Crisis Mode

September 22, 2008

If you read the news, it’s tough to stay optimistic. And because I sit at a computer most of the day, both at work and at home, and because I like to stay on top of what’s going on in my world, it’s hard not to read. There are a few pieces today that caught my eye today.

The first, on CNN, is about the impending oil prices that may have started to kick into gear. Though the prices had dropped over the past month or so, we saw a huge spike today and there is bound to be expensive gas in our future.

The second, from TIME, is a commentary on the state of the union in a post-bailout America. Through a unique comparison between what we are doing and the French system of government, it is apparent that we may be hurting our “capitalistic” ways.

There are problems in this country right now, there is no denying that. And this election can do a lot to define where we are headed as far as fighting those problems. But there is too much work to be done to rely on candidates and government alone. Despite the recent doubt in many large companies, the best solutions to our problems have always come from the private sector.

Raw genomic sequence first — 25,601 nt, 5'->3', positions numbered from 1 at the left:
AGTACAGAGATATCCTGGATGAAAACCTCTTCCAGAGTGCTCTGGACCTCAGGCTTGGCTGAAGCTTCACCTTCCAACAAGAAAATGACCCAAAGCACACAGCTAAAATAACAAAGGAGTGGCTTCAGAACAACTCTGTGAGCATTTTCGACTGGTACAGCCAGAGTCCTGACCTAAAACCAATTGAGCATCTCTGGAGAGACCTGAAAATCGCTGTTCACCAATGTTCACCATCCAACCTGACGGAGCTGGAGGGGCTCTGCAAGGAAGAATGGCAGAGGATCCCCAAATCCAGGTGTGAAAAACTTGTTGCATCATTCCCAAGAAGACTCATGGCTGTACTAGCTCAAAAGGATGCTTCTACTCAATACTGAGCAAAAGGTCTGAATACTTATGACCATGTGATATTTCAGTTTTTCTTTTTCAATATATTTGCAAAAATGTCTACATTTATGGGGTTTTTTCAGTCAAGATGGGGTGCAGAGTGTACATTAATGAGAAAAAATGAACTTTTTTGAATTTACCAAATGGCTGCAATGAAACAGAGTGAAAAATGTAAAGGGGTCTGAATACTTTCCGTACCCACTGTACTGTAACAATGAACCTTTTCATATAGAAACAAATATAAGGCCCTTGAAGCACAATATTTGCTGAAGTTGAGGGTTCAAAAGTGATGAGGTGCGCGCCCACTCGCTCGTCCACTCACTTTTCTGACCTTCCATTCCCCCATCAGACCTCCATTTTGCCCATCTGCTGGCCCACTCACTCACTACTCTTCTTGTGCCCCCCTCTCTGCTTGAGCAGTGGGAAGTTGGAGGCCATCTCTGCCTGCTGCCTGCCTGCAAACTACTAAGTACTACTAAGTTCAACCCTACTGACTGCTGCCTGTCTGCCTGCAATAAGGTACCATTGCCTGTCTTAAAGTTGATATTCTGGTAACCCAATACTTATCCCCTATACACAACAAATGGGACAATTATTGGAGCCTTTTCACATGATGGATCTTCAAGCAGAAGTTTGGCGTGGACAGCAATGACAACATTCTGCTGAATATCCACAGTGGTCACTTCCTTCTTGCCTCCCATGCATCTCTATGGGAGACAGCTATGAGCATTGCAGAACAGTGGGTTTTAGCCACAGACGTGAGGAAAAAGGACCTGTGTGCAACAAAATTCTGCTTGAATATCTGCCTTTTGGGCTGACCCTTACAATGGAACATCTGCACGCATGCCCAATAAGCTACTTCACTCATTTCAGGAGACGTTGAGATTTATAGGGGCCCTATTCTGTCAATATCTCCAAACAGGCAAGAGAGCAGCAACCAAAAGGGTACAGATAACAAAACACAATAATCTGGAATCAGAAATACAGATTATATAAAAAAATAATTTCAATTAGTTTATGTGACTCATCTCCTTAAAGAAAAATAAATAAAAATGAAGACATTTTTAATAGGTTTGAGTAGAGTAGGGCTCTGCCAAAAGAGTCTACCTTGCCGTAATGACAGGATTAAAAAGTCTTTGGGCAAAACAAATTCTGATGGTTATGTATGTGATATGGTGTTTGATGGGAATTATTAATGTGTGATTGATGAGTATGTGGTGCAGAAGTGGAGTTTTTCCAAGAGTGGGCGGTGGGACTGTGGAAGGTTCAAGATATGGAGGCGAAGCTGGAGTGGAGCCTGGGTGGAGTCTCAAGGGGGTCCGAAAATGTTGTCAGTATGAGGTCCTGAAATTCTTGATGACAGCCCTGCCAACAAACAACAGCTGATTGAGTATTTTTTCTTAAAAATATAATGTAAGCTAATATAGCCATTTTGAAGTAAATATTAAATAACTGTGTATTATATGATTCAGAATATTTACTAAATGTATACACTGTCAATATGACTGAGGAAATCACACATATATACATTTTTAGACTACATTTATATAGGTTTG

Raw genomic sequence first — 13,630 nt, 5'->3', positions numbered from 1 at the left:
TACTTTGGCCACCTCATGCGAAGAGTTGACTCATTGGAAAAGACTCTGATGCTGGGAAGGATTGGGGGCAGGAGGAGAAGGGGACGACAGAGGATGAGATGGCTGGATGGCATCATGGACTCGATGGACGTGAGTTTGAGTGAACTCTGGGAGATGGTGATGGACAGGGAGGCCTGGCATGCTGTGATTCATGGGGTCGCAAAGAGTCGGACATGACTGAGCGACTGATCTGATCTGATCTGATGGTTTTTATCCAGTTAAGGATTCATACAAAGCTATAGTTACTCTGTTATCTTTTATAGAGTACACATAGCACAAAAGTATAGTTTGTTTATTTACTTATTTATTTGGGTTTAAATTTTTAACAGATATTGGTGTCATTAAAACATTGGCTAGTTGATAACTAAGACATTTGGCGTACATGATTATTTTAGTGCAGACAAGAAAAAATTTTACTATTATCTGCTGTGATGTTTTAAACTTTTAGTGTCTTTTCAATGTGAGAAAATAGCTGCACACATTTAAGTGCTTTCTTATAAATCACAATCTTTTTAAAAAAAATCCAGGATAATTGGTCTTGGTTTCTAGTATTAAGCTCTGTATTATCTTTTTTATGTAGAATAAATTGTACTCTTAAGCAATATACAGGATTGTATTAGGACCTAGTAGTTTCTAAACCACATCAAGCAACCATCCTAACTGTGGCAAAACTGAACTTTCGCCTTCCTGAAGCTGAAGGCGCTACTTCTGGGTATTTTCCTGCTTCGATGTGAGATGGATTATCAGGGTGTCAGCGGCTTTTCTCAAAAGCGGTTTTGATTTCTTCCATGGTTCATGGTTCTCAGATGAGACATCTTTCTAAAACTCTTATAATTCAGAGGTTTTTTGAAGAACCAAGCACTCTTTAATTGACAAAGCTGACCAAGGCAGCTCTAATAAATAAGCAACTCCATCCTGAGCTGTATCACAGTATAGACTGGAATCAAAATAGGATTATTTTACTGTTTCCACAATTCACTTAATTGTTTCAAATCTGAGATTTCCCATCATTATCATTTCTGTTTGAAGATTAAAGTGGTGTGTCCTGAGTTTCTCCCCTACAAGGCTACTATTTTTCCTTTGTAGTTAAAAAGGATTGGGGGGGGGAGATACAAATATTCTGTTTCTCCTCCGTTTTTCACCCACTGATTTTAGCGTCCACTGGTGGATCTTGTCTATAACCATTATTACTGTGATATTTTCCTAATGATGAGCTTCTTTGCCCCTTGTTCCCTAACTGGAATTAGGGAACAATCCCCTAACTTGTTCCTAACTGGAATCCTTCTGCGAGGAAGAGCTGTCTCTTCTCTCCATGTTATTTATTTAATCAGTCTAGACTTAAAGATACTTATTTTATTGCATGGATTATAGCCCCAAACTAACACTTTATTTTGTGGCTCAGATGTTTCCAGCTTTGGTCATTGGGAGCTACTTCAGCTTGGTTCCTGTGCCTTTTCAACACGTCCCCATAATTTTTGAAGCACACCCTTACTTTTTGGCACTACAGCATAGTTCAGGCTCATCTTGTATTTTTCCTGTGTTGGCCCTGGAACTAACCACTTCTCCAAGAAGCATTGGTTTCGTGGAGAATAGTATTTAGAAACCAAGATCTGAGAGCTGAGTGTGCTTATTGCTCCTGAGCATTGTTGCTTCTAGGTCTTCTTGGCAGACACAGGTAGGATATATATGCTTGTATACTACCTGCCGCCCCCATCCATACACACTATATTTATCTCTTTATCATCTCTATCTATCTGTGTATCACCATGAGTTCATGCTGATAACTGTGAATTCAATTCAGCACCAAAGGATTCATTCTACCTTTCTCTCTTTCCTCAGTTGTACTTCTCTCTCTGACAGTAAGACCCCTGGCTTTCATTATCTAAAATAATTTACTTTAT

Innovative minds must prevail. Think long and hard about where we are and how we’ve gotten here. A lot of times there are easy solutions out there if you just approach the problem from a fundamental point of view. We need to solve the energy crisis now, before it becomes as bad as the financial crisis, which is not that far off. And we can do it in a way that helps to rebuild our country.

In the next ten years, what we do as far as energy is concerned will determine the fate of our planet. New companies will form around the clean energy platform. Existing companies will shift focus to address new concerns. Huge amounts of capital will be laid out to develop infrastructure and materials. But in the end we will succeed, and success will come from the ground up. Be innovation, think clean.

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